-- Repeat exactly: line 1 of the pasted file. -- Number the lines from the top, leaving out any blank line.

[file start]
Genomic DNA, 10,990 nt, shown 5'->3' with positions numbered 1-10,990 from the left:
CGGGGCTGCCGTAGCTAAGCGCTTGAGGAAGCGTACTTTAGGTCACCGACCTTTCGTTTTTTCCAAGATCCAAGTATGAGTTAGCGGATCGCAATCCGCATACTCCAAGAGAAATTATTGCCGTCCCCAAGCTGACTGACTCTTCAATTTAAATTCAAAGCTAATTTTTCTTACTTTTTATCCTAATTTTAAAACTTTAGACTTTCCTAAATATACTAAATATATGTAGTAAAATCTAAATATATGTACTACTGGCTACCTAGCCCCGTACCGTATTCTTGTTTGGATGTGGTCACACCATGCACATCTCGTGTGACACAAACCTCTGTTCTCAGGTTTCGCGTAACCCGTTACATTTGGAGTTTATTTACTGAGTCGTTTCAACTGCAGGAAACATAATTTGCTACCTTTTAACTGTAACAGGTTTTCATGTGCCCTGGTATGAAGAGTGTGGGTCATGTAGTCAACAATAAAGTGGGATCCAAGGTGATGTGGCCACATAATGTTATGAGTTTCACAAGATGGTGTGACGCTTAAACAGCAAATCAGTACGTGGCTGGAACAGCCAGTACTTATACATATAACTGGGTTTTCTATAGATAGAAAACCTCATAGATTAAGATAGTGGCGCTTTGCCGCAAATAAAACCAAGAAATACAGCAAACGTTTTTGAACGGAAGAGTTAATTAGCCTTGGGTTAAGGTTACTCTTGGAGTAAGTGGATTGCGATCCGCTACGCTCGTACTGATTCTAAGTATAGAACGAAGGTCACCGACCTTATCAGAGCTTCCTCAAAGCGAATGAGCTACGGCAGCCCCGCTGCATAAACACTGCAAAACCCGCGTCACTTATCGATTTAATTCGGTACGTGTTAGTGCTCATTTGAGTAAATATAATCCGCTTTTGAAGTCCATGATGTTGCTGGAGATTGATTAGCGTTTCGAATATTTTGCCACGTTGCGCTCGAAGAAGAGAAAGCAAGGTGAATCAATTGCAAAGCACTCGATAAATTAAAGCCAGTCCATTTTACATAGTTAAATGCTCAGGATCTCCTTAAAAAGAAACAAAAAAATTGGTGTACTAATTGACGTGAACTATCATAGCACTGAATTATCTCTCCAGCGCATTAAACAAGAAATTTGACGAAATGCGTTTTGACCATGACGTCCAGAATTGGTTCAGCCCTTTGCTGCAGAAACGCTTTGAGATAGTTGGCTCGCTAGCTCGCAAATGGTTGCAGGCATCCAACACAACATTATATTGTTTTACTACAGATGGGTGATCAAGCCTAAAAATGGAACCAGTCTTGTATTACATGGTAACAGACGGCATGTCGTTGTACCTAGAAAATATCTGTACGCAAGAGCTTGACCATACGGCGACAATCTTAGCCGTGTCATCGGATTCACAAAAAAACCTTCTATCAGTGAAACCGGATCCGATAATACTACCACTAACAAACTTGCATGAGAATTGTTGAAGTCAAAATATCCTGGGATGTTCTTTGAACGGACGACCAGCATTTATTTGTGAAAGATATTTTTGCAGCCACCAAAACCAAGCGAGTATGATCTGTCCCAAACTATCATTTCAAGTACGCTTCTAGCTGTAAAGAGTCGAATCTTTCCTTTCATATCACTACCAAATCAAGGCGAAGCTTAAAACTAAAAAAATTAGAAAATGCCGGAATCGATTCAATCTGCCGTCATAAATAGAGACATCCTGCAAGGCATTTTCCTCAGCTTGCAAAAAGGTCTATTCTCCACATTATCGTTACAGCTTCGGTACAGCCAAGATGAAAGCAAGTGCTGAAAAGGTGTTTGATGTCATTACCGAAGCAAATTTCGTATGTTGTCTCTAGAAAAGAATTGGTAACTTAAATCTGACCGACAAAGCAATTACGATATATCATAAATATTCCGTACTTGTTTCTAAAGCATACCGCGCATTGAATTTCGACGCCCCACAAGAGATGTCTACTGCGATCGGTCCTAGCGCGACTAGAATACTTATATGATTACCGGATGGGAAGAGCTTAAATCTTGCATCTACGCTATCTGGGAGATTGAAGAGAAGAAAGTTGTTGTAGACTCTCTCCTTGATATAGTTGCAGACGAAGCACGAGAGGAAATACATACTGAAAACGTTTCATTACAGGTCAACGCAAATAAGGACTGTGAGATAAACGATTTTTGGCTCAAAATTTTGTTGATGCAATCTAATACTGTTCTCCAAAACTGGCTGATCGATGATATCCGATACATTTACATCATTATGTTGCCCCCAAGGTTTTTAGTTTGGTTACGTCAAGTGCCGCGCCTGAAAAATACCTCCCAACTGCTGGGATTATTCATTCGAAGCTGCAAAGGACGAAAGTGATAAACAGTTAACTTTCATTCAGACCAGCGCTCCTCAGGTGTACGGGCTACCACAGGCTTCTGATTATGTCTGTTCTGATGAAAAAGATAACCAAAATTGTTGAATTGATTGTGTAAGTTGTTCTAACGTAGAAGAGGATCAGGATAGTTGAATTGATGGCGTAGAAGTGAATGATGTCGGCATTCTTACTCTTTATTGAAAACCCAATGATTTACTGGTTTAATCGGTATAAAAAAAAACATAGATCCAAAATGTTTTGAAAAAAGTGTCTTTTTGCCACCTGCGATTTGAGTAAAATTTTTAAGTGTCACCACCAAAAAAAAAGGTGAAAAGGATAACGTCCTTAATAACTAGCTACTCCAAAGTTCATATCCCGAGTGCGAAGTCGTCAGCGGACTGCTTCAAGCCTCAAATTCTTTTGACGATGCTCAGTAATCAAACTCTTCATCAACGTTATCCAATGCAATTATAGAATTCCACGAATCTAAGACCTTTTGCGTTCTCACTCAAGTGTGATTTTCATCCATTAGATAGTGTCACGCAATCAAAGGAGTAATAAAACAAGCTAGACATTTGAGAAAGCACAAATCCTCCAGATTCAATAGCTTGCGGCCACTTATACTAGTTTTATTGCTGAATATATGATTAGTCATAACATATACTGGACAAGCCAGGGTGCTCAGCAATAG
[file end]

Genomic DNA, 10,990 nt, shown 5'->3' with positions numbered 1-10,990 from the left: